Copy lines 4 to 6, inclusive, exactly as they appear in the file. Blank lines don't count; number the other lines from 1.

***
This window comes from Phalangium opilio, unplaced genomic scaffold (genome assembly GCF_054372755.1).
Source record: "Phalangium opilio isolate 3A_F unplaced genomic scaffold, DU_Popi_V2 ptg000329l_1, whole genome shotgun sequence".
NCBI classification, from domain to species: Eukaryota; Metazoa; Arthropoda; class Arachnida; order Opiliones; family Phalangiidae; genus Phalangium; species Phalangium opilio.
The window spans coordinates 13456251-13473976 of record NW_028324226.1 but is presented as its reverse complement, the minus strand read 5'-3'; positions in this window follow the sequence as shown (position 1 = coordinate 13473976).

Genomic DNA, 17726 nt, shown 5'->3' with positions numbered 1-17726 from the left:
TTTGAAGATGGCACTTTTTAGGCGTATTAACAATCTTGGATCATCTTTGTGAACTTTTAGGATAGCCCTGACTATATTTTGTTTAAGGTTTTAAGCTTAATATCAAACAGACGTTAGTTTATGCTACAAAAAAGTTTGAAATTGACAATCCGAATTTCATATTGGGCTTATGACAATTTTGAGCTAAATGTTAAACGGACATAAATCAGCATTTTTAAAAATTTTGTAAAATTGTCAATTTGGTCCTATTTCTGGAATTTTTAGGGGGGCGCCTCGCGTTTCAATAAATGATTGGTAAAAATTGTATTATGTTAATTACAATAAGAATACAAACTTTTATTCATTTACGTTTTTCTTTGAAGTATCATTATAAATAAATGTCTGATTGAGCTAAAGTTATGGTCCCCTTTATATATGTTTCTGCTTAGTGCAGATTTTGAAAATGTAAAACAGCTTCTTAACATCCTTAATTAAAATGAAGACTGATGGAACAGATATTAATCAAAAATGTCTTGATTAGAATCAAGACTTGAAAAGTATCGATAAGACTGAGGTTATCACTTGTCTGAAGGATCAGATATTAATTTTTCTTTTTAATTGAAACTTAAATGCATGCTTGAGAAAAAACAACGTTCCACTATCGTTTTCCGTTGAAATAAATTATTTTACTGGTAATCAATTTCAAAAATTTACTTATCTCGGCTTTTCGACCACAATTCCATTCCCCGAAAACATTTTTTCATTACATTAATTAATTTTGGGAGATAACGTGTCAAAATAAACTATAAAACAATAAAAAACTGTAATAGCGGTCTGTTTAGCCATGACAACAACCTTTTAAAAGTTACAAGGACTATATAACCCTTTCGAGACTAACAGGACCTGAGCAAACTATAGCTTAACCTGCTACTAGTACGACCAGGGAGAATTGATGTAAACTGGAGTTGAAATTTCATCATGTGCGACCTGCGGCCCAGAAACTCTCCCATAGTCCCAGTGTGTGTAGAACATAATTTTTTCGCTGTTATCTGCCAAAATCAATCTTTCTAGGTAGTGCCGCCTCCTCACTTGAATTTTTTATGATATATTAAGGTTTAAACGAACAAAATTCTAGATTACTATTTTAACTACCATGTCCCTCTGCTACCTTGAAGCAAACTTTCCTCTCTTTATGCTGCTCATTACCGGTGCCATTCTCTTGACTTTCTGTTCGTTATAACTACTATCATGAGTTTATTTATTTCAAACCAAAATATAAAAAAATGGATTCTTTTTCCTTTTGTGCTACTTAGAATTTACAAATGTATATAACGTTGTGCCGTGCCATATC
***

The window spans coordinates 13456251-13473976 of record NW_028324226.1 but is presented as its reverse complement, the minus strand read 5'-3'; positions in this window follow the sequence as shown (position 1 = coordinate 13473976).

Genomic DNA, 17726 nt, shown 5'->3' with positions numbered 1-17726 from the left:
TTTGAAGATGGCACTTTTTAGGCGTATTAACAATCTTGGATCATCTTTGTGAACTTTTAGGATAGCCCTGACTATATTTTGTTTAAGGTTTTAAGCTTAATATCAAACAGACGTTAGTTTATGCTACAAAAAAGTTTGAAATTGACAATCCGAATTTCATATTGGGCTTATGACAATTTTGAGCTAAATGTTAAACGGACATAAATCAGCATTTTTAAAAATTTTGTAAAATTGTCAATTTGGTCCTATTTCTGGAATTTTTAGGGGGGCGCCTCGCGTTTCAATAAATGATTGGTAAAAATTGTATTATGTTAATTACAATAAGAATACAAACTTTTATTCATTTACGTTTTTCTTTGAAGTATCATTATAAATAAATGTCTGATTGAGCTAAAGTTATGGTCCCCTTTATATATGTTTCTGCTTAGTGCAGATTTTGAAAATGTAAAACAGCTTCTTAACATCCTTAATTAAAATGAAGACTGATGGAACAGATATTAATCAAAAATGTCTTGATTAGAATCAAGACTTGAAAAGTATCGATAAGACTGAGGTTATCACTTGTCTGAAGGATCAGATATTAATTTTTCTTTTTAATTGAAACTTAAATGCATGCTTGAGAAAAAACAACGTTCCACTATCGTTTTCCGTTGAAATAAATTATTTTACTGGTAATCAATTTCAAAAATTTACTTATCTCGGCTTTTCGACCACAATTCCATTCCCCGAAAACATTTTTTCATTACATTAATTAATTTTGGGAGATAACGTGTCAAAATAAACTATAAAACAATAAAAAACTGTAATAGCGGTCTGTTTAGCCATGACAACAACCTTTTAAAAGTTACAAGGACTATATAACCCTTTCGAGACTAACAGGACCTGAGCAAACTATAGCTTAACCTGCTACTAGTACGACCAGGGAGAATTGATGTAAACTGGAGTTGAAATTTCATCATGTGCGACCTGCGGCCCAGAAACTCTCCCATAGTCCCAGTGTGTGTAGAACATAATTTTTTCGCTGTTATCTGCCAAAATCAATCTTTCTAGGTAGTGCCGCCTCCTCACTTGAATTTTTTATGATATATTAAGGTTTAAACGAACAAAATTCTAGATTACTATTTTAACTACCATGTCCCTCTGCTACCTTGAAGCAAACTTTCCTCTCTTTATGCTGCTCATTACCGGTGCCATTCTCTTGACTTTCTGTTCGTTATAACTACTATCATGAGTTTATTTATTTCAAACCAAAATATAAAAAAATGGATTCTTTTTCCTTTTGTGCTACTTAGAATTTACAAATGTATATAACGTTGTGCCGTGCCATATC